By Matt Bressington
For the fourth instalment of this series, I wanted to go to the Offensive line. Out of the 360 international players I found that played college football in North America during the 2022/23 season, 64 were classed as Offensive linemen. Just behind the Defensive line with 65 and the Punters/Kickers on 202 respectively. These positions alone make up 74% of the international athletes that I could find. The point is that the lines are a hot commodity, and I believe that the player featured today shows as much potential value as almost any young linemen in Europe today. Noel is a product of the highly respected 5x GFL Champion Schwäbisch Hall Unicorns. Although they’ve lost a lot of coaching and player talent to the ELF, they’ve had a focus on getting in young and GFL rookie players. The piece I believe to have the highest potential is Noel Portjagin.
Offensive Guard – Germany – Noel Portnjagin – Schwäbisch Hall Unicorns
Straight away his size leaps off the tape, 6’5 320lbs is already bigger than the average Offensive Lineman in the NFL and he’s only just coming into his first year of Senior football. It’s not just size without substance however, his first contact is explosive and aggressive, often sending the smaller man 5 yards back or crumbling them and leaving them completely neutralized. I mean this in the nicest of ways, he’s a nasty blocker when he’s in open space, I believe he is one of the best prospects from a pulling position that Europe has to offer. His athleticism is shown with his first step outside, and it continues to shine when he can get up to the second level. There is also a variety to his pulling, playing often as a Left Guard he is able to go away to form essentially a Left Tackle or go across the Centre to become the lead blocking on the right. His long arms allow him to entrap players and simply shove them out of the path he is creating for the carrier. Once he does get his hands on his target it is extremely hard to remove them, his elbows are solid, his hands are strong and he is active with his feet, driving the defender back and giving them no chance to break free until the play is over.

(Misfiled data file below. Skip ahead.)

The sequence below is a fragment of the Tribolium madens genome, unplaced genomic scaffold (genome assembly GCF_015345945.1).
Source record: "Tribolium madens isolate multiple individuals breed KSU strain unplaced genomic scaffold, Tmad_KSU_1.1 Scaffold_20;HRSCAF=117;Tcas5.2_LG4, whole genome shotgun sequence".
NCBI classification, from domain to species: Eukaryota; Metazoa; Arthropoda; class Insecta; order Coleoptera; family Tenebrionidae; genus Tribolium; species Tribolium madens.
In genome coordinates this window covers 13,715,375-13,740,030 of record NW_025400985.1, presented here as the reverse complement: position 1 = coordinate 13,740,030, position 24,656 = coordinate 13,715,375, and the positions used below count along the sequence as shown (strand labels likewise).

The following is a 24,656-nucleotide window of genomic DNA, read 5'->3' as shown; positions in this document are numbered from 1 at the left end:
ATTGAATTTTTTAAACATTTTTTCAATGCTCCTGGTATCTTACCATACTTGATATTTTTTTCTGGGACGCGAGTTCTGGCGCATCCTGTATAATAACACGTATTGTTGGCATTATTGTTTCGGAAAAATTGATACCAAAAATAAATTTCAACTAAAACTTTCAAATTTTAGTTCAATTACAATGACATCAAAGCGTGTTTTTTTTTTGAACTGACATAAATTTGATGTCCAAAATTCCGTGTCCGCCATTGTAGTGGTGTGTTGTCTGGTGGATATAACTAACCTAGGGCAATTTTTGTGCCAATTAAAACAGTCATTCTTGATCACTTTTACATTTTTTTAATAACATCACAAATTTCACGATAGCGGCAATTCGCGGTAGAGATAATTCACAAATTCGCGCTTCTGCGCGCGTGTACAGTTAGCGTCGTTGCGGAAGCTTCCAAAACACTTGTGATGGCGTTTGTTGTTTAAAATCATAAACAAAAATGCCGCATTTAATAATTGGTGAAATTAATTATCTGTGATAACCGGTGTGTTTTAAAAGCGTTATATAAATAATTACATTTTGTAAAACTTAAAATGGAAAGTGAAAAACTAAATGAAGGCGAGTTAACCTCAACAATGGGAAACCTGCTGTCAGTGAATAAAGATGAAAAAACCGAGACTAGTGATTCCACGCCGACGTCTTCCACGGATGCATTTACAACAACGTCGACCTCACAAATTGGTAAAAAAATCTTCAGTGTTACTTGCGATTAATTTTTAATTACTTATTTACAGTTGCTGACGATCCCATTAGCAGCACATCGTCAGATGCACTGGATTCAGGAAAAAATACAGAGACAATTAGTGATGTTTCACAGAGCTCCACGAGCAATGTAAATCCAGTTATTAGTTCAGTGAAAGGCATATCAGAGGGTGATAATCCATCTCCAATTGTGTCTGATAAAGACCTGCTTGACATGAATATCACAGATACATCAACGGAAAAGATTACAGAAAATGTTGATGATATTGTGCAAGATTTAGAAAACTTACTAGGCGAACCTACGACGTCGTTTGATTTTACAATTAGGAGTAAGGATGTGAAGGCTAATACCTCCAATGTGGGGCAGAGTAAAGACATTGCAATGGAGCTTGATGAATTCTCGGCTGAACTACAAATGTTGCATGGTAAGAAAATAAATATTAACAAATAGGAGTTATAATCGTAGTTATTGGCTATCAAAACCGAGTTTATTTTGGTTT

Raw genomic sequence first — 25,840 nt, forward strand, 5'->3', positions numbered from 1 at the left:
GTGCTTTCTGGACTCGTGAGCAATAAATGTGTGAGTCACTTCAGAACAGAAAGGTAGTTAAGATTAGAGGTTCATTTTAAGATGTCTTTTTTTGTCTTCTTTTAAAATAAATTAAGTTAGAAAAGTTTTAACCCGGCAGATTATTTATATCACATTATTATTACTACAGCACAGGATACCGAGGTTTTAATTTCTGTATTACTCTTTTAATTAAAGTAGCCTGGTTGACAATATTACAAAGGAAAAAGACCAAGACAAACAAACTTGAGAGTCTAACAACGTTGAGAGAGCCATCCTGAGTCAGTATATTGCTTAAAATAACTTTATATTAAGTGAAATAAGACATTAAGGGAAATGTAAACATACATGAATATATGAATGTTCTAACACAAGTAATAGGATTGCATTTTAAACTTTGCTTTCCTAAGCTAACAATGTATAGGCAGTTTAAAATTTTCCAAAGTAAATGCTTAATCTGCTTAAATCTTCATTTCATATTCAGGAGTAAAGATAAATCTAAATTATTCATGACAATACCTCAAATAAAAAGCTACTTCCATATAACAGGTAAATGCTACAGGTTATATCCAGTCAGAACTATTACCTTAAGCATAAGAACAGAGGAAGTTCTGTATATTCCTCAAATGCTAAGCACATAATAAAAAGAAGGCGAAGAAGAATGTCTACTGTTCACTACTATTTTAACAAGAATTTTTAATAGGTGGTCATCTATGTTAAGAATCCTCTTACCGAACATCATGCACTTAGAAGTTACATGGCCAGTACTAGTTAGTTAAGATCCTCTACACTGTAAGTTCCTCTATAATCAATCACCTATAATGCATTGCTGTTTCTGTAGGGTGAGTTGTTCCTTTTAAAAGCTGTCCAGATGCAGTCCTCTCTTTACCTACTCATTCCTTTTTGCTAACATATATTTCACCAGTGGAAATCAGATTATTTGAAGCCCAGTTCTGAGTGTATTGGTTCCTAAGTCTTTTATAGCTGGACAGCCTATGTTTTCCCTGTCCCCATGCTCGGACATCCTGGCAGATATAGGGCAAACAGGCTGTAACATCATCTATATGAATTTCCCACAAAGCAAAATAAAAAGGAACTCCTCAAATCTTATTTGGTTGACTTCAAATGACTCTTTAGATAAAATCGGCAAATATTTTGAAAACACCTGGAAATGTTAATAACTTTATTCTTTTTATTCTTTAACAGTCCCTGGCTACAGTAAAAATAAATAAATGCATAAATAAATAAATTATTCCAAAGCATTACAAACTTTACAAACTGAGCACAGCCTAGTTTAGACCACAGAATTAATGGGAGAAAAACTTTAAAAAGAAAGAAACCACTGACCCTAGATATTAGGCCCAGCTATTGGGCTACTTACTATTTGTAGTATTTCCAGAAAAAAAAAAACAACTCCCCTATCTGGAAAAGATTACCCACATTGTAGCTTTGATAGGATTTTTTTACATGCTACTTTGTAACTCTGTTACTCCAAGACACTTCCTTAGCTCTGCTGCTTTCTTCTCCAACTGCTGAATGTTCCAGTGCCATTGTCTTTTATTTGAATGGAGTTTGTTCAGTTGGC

His hand placement is at times wide on the shoulder pads, which will be exposed when he sees his step up in competition. As a taller player, he can struggle with pad level, this is made more obvious with his stance, favouring a two-point from the guard position. Effectively giving free leverage and relying on his strength. He shows a bit of his inexperience in his eyes once his initial block is complete, he is rarely seen looking to add more to his reel, even if the play is still developing. He can be seen either looking back towards the play or simply standing over the opposition. There is also little to show his pass-blocking effectiveness, he can be beaten by a quick step and it’s clear he is much more comfortable moving forward than backward. As an interior lineman at the next level, it’s imperative that he can pass block to a high standard, with rush players like Max Parkinson and OJ Thompson possibly on this season’s schedule it’ll be very interesting to see how he can adjust.
Play Style Comparisons
Predicted Possible Landing Spots